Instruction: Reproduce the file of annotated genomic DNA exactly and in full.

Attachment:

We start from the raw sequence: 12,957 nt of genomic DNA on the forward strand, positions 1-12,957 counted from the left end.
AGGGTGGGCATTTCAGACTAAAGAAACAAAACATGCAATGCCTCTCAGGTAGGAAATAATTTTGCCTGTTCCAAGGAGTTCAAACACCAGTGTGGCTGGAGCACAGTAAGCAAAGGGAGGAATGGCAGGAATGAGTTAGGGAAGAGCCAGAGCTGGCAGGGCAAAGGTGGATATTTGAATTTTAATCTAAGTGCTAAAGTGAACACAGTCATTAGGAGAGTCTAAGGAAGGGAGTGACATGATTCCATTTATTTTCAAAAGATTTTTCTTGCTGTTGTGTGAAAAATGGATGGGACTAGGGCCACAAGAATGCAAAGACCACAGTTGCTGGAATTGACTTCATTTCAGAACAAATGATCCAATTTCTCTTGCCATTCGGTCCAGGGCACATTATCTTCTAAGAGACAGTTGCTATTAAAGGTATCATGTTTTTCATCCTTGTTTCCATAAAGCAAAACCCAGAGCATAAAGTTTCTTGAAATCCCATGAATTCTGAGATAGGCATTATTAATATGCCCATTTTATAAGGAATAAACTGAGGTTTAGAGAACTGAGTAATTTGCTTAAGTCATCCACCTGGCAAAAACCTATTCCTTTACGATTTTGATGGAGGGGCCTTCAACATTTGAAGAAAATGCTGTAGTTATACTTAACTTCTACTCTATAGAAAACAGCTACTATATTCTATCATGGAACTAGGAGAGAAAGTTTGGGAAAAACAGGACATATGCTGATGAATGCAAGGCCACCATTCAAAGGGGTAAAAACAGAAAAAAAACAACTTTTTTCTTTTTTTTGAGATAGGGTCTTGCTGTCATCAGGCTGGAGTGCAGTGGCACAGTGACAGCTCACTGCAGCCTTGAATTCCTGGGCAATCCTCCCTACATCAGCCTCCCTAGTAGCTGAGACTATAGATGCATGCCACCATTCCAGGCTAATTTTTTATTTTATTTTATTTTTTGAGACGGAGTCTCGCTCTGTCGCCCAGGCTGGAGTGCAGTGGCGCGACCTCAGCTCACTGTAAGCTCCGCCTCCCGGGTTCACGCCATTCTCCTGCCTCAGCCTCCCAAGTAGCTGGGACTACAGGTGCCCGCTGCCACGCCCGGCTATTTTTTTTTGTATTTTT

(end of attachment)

We start from the raw sequence: 12,957 nt of genomic DNA on the forward strand, positions 1-12,957 counted from the left end.
AGGGTGGGCATTTCAGACTAAAGAAACAAAACATGCAATGCCTCTCAGGTAGGAAATAATTTTGCCTGTTCCAAGGAGTTCAAACACCAGTGTGGCTGGAGCACAGTAAGCAAAGGGAGGAATGGCAGGAATGAGTTAGGGAAGAGCCAGAGCTGGCAGGGCAAAGGTGGATATTTGAATTTTAATCTAAGTGCTAAAGTGAACACAGTCATTAGGAGAGTCTAAGGAAGGGAGTGACATGATTCCATTTATTTTCAAAAGATTTTTCTTGCTGTTGTGTGAAAAATGGATGGGACTAGGGCCACAAGAATGCAAAGACCACAGTTGCTGGAATTGACTTCATTTCAGAACAAATGATCCAATTTCTCTTGCCATTCGGTCCAGGGCACATTATCTTCTAAGAGACAGTTGCTATTAAAGGTATCATGTTTTTCATCCTTGTTTCCATAAAGCAAAACCCAGAGCATAAAGTTTCTTGAAATCCCATGAATTCTGAGATAGGCATTATTAATATGCCCATTTTATAAGGAATAAACTGAGGTTTAGAGAACTGAGTAATTTGCTTAAGTCATCCACCTGGCAAAAACCTATTCCTTTACGATTTTGATGGAGGGGCCTTCAACATTTGAAGAAAATGCTGTAGTTATACTTAACTTCTACTCTATAGAAAACAGCTACTATATTCTATCATGGAACTAGGAGAGAAAGTTTGGGAAAAACAGGACATATGCTGATGAATGCAAGGCCACCATTCAAAGGGGTAAAAACAGAAAAAAAACAACTTTTTTCTTTTTTTTGAGATAGGGTCTTGCTGTCATCAGGCTGGAGTGCAGTGGCACAGTGACAGCTCACTGCAGCCTTGAATTCCTGGGCAATCCTCCCTACATCAGCCTCCCTAGTAGCTGAGACTATAGATGCATGCCACCATTCCAGGCTAATTTTTTATTTTATTTTATTTTTTGAGACGGAGTCTCGCTCTGTCGCCCAGGCTGGAGTGCAGTGGCGCGACCTCAGCTCACTGTAAGCTCCGCCTCCCGGGTTCACGCCATTCTCCTGCCTCAGCCTCCCAAGTAGCTGGGACTACAGGTGCCCGCTGCCACGCCCGGCTATTTTTTTTTGTATTTTT